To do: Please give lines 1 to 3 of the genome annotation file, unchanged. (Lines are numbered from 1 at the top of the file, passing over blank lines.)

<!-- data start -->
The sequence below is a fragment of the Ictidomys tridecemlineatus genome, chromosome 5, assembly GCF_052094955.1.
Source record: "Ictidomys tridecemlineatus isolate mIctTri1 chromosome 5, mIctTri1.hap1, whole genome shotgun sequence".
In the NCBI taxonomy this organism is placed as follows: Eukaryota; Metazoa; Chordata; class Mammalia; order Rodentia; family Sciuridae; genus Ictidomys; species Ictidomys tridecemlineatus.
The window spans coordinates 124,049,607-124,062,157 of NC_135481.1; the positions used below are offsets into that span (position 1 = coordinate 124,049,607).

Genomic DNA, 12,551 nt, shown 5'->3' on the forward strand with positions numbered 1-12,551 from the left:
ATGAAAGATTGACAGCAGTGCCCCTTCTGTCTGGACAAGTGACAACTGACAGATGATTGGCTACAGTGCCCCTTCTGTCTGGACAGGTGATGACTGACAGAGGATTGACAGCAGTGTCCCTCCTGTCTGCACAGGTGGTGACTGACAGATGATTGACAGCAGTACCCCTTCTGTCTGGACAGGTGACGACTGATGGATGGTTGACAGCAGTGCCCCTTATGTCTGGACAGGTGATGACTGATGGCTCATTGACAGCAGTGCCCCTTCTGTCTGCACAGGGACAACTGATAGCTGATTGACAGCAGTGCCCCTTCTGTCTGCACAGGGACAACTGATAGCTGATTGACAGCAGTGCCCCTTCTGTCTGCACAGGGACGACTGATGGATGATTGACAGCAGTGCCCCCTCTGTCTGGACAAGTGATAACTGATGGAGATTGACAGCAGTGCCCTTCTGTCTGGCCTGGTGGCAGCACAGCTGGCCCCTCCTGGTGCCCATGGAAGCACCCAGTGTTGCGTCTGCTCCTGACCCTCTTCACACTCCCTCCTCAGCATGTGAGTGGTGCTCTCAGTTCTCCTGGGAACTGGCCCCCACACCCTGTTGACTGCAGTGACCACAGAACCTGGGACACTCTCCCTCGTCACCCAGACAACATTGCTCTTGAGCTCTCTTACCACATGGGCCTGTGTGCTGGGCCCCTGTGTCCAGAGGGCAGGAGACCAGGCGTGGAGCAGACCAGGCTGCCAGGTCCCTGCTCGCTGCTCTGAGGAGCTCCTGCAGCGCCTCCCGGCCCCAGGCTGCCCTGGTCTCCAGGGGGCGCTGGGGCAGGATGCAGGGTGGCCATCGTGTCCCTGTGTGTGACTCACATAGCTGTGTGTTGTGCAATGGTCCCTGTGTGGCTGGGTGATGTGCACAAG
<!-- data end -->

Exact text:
The sequence below is a fragment of the Ictidomys tridecemlineatus genome, chromosome 5, assembly GCF_052094955.1.
Source record: "Ictidomys tridecemlineatus isolate mIctTri1 chromosome 5, mIctTri1.hap1, whole genome shotgun sequence".
In the NCBI taxonomy this organism is placed as follows: Eukaryota; Metazoa; Chordata; class Mammalia; order Rodentia; family Sciuridae; genus Ictidomys; species Ictidomys tridecemlineatus.